Wednesday, October 30, 2013

Book publisher gains National Press Club Lifetime Achievement Award

Wellington Mayor Celia Wade-Brown presented the National Press Club’s Lifetime Achievement Award to Graham Stewart in the course of a special ceremony at the Wellington City Council.

The Mayor introduced proceedings with a crisp background of Graham Stewart’s career which was well under way when he covered the 1951 Waterfront Strike, the pivotal post World war 2 event in the nation’s labour relations, and the Tangiwai Disaster, the nation’s most haunting peace time tragedy.. The Mayor went on to cover other highlights of his photo journalist career which began on the New Zealand Herald, and then via the provincial circuit, saw him returning to The New Zealand  Herald as illustrations editor, before he entered book publishing, at the top, as an executive director of AH & AW Reed the Wellington-based publisher which dominated the market until quite recent years.

Mayor Wade-Brown noted that when the House of Reed went into international play and began to falter, Stewart had seized his opportunity and started his own imprint and colophon, Grantham House. Starting with his signature work on the tram era. The End of The Penny Section, Grantham House had continued its seriousness of intent with a host of other non-fiction books on the nation’s infrastructure and cities, including two monumental works on Wellington.

 At a time of uncertainty in the book publishing industry, Grantham House continued to give employment and to flourish by publishing books of importance and which New Zealanders therefore wanted to read, and to buy, observed the Mayor.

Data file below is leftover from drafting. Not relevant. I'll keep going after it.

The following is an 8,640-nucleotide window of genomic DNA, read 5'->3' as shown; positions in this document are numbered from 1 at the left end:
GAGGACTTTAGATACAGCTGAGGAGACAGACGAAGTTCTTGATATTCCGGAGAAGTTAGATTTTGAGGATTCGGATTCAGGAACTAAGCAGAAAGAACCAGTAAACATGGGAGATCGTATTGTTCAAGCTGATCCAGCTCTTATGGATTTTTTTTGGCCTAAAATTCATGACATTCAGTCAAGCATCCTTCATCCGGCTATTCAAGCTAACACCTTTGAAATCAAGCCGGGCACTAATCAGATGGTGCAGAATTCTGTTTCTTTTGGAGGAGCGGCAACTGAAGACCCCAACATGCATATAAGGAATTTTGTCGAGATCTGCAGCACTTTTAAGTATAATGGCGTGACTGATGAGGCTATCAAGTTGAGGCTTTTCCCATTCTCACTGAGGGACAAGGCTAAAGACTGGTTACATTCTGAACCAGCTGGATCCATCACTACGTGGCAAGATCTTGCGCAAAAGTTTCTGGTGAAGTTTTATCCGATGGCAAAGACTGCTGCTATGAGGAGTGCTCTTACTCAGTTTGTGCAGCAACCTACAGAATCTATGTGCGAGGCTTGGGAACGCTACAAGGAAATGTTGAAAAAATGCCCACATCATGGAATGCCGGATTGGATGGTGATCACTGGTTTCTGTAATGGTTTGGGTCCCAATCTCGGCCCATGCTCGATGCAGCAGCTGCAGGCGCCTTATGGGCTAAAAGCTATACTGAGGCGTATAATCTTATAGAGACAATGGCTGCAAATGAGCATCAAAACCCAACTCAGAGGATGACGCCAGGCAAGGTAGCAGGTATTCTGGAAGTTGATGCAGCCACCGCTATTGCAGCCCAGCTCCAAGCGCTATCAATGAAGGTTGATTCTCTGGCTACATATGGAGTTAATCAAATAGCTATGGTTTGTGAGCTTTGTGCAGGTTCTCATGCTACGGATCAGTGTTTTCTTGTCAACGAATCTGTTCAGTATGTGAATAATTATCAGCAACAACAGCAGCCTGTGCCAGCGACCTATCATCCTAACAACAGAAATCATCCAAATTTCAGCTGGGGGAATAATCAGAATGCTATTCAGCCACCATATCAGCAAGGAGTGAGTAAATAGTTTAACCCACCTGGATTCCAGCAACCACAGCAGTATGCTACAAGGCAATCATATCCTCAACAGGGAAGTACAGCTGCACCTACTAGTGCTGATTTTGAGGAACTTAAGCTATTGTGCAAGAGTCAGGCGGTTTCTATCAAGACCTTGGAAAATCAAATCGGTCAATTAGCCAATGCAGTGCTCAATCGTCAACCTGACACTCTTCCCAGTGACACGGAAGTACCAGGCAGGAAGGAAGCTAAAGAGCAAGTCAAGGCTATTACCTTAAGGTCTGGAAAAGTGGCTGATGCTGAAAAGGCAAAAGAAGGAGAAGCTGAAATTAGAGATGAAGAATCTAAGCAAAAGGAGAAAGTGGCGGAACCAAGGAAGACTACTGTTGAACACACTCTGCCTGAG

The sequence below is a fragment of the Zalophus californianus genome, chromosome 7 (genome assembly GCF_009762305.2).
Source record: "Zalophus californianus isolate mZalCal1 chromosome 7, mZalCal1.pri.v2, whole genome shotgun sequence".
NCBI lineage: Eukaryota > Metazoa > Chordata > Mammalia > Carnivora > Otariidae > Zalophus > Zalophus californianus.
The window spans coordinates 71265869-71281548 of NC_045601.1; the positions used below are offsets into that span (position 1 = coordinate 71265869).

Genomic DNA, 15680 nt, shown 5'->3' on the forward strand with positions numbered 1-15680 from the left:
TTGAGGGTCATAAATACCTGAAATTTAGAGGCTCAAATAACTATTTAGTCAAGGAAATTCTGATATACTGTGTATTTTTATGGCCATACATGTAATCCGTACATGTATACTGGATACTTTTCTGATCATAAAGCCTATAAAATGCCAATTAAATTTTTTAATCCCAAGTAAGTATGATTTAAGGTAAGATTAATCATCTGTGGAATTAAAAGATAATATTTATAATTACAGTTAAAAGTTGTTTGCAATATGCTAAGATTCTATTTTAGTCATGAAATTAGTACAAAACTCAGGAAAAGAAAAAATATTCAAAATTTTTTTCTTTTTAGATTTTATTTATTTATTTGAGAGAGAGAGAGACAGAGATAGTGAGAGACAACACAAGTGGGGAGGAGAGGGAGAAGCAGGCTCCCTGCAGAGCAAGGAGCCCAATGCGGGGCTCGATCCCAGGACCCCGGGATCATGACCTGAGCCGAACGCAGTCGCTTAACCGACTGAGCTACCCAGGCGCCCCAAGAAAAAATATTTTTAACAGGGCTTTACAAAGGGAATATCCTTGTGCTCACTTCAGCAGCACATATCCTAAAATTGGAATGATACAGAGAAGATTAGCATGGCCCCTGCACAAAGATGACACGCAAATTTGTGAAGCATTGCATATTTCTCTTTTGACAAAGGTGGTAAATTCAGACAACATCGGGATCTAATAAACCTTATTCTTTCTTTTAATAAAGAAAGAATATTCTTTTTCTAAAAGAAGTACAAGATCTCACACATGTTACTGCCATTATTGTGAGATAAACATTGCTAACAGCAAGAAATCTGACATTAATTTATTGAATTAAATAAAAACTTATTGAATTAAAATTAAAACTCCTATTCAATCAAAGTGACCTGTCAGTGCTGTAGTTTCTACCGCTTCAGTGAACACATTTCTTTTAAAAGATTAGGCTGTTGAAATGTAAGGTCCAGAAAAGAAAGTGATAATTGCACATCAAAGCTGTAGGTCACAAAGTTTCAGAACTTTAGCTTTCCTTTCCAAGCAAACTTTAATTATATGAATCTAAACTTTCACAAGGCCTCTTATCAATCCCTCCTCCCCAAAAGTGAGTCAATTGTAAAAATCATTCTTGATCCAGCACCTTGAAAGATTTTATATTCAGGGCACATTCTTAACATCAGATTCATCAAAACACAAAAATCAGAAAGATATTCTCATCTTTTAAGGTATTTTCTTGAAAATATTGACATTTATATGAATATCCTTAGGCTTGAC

In his acceptance speech Graham Stewart recalled that when he began on The New Zealand Herald all photographers, and especially those covering sports, were commanded at all times to wear a collar and tie. He recalled the outsize cameras of the era designed to cope with variances in light such as the glass plate cameras with the need for corresponding skills and devices in development techniques, and above all, in keeping out unwanted light.

 Stewart noted that he was especially pleased to receive the National Press Club’s Lifetime Achievement Award because he had worked with several other recipients notably Sir Terry McLean and Pat Booth.

 He recalled that he had been preceded at The New Zealand Herald by National Press Club vice president Peter Bush who he described as his career  “mentor.”
 In the  photograph are (left)Graham Stewart, and co – presenters of his Lifetime Achievement Award National Press Club vice president Peter Bush and the Mayor of Wellington Celia Wade-Brown. 

The ‘Lifetime Achievement Award ’ – awarded by the National Press Club of New Zealand…  is only presented every five years…
Those who have already have been honoured are:-
Peter Arnett / Sir Geoffrey Cox / Pat Booth / Frank Haden / Connie Lawn and Sir Terence McLean… only six to date …   Graham is the seventh and the first who started life holding a camera…

1 comment:

Gavin McLean said...

Well done, GCS. I've worked with/for/employed Graham since the mid-1980s on many book projects and can say that's he's always been professional, positive and above all, a man of his word.